"Get the facts and supporting evidence at https://cadeathpenalty.webs.com and https://waiting4justice.org/."
Really now....try reading some other positions on this topic at these sites also.
(1) An article by James Clark, field organizer, ACLU of Southern California.
(2) pg 77, fiscal year 2007-2008,
(4) page 80, fiscal year 2007-2008,
(6) "Investigating the Costs of the Death Penalty in California: Insights for Future Data Collection in California, RAND Corp., 2/2008
Posted by: Inquiring minds would like to know | Sep 19, 2012 7:41:39 PM
The Chief Justice of the California Supreme Court recently observed that the death penalty in that State has become unworkable.
She probably has more insight concerning the issue than the average blog commenter.
Posted by: Jumping Jack Flash | Sep 19, 2012 10:22:49 PM
She and the other justices are thinking prospectively about 700 plus death penalty cases to hear on direct appeal and postconviction. Also, the possibility of cases being sent back by federal courts to exhaust claims.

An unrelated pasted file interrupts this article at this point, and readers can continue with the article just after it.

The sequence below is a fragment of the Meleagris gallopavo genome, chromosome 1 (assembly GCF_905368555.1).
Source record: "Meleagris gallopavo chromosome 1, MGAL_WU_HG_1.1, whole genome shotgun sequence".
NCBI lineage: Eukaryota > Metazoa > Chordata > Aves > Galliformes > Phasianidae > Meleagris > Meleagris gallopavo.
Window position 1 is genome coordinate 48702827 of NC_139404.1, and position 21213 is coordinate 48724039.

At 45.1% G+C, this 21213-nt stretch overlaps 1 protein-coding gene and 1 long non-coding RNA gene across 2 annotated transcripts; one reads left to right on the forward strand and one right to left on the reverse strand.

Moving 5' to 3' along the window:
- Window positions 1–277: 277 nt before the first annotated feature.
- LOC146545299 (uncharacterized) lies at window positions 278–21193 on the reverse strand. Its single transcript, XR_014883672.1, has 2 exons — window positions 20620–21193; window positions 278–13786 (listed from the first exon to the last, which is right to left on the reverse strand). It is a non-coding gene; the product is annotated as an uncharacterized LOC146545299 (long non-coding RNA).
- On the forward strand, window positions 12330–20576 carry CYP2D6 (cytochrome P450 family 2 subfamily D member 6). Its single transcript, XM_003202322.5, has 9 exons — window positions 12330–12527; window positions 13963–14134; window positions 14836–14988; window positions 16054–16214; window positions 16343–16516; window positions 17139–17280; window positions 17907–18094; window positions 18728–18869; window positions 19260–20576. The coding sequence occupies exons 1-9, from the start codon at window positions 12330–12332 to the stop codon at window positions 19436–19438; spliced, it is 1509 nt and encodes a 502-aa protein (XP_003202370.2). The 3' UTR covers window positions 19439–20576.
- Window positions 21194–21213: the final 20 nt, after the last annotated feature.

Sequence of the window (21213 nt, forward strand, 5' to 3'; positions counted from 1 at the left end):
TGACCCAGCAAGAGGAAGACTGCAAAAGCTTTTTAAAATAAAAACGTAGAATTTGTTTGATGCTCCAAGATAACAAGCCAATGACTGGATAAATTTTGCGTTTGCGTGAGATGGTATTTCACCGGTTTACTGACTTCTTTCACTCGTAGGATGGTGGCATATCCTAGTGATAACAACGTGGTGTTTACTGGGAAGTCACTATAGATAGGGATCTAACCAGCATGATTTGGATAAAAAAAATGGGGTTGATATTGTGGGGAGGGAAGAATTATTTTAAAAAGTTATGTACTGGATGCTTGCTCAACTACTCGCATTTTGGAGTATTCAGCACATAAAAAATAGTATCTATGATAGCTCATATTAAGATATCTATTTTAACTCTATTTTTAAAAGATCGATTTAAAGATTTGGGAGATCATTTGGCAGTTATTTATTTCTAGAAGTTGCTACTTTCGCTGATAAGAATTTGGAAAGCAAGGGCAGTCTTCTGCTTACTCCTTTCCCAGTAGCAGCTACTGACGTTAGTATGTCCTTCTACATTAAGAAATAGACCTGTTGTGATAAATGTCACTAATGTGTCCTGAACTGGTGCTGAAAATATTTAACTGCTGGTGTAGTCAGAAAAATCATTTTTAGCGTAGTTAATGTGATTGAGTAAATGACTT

It is intimidating to them when they see how many cases there are and the time they will have to invest.
Posted by: DaveP | Sep 19, 2012 11:03:32 PM
Jumping Jack Flash --
"The Chief Justice of the California Supreme Court recently observed that the death penalty in that State has become unworkable."
What's been done can be undone. The problems with the California DP do not arise from the Constitution -- we know that from the SCOTUS. They arise from the sub-Constitutional legislative and judicial procedures in that state, and not one of those procedures cannot be changed into something workable.
Posted by: Bill Otis | Sep 19, 2012 11:15:27 PM